4 Replies
    1. re: greymalkin
      GretchenS May 31, 2013 03:59 PM

      Great report, fun pictures, thanks for coming back and letting us know, it is really appreciated!

      1. re: greymalkin
        t
        teezeetoo May 31, 2013 05:51 PM

        So glad you enjoyed L'Espalier. As my original post said, it's always my first choice when I don't mind spendy and I do want loveliness and indulgence. Come back and enjoy Boston again.

        1. re: teezeetoo
          g
          greymalkin May 31, 2013 11:04 PM

          I certainly will! Thank you for the recommendation, it was a wonderful way to spend a lunch. I almost walked right back in when we walked out and passed the cheese cart. The fragrance of ripe cheeses was intoxicating.

          I also forgot to mention the wonderful selection of juices and non-alcoholic cocktails they had. As someone who doesn't drink, I was almost overwhelmed by the choices because usually I only get a few token sodas and maybe a Shirley Temple to choose from.

          I really loved that you can do a juice pairing with the meal just like a wine pairing. I'm not a huge fan of mint but the lychee mint mocktail was tempting. I settled on the rhubarb soda which was a little too far on the sweet-side for pairing with my sweet scallops and sweet lobster, but it was tasty by itself.

          1. re: greymalkin
            t
            teezeetoo Jun 1, 2013 08:52 AM

            if your timing is right you might be here for one of their cheese tuesdays - prix fixe 7 course focused on cheese, I think for $85.00 a person. Also, if you love cheese, fit in a stop at Formaggio's next time. The cheeses are excellent and the range is very good.

      2. g
        greymalkin May 31, 2013 02:14 PM

        Thank you for all the tips and suggestions! We ended up at L'Espalier for lunch and it was lovely. Quite literally. The food was beautifully presented, and the decor was restful and elegant and the service charming, warm and friendly.

        Though there is a prix fixe menu, we went with a la carte because the options were more interesting to us.

        After an amuse bouche of herbed financiers and gougeres (yum), my friends started with the english pea bisque with pork jowl and coral powder, and the warm Wellfleet oysters with bone marrow. I had the seared sea scallops with morels, samphire, and seaweed broth. All were perfectly cooked, and the seaweed broth for the scallops had a wonderful depth of flavor that was not too salty or briny and brought out the sweetness of the scallops. I stole one of my husband's oysters and they were tiny but unctuous. Almost a bit like mussels (meant as a compliment, I love mussels)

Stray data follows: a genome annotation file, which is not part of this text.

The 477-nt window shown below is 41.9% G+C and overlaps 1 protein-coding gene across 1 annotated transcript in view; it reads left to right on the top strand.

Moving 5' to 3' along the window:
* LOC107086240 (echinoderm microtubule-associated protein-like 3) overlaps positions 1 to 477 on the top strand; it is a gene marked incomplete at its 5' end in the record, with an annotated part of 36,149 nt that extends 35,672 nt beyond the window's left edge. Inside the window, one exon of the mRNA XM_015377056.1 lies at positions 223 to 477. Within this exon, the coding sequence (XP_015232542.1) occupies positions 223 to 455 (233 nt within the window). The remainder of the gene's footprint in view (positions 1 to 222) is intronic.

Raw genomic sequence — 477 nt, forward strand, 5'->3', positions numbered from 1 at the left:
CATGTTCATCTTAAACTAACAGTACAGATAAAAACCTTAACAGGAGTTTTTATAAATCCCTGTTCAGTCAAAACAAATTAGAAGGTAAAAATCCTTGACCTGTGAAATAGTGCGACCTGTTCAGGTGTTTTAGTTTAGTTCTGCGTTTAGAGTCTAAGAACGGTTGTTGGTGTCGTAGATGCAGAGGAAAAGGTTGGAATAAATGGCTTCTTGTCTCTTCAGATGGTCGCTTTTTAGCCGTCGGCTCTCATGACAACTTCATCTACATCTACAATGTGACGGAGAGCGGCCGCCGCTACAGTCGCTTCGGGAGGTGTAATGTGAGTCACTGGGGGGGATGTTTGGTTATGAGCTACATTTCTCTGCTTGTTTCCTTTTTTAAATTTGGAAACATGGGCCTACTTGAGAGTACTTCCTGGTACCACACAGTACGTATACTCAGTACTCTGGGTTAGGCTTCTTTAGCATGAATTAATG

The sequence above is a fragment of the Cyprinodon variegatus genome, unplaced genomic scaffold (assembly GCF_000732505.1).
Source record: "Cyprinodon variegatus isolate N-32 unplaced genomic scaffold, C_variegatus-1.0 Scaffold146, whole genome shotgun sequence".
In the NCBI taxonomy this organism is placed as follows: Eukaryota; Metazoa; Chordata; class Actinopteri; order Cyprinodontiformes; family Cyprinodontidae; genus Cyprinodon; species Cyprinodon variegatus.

For our entrees, my friends ordered the beef filet migon, and they said it was one of the tastiest steaks they have had, tender and flavorful and cooked exactly they way they wanted. My husband ordered the hot smoked salmon with fiddleheads, cornbread, a dollop of caviar, and Boston baked beans (?). Despite the confusing mix of ingredients that never quite gelled together, each one was delicious on its own. Particularly the salmon, which was fully cooked all the way through (usually a bad sign) but remained moist, with the smoked flavor noticeable but never overbearing or bitter. I ordered the chilled lobster salad, which came arranged in a lovely wreath display with salad greens, artichokes, flaked almonds and pickled grapes. The lobster was sweet and tender. The salad itself was not very boldly flavored, perhaps a little too restrained, but I'd rather taste the freshness of the ingredients than an over-mayo-ed gloppy mess, so I was content.

        We were full but managed to squeeze in two desserts, a chocolate souffle and a rhubarb custard. The rhubarb custard was a tube of almost panna-cotta-like firm custard with a dehydrated ribbon of strawberry-rhubarb leather placed on top. It was meant to evoke creme brulee, which it actually did quite nicely. They also added some jewel-like candied rhubarb bits, a few shreds of a light honey cake, and a quenelle of yogurt icecream.

        We had a wonderful meal there, thanks CH! I look forward to trying the other recommendations the next time I'm in Boston.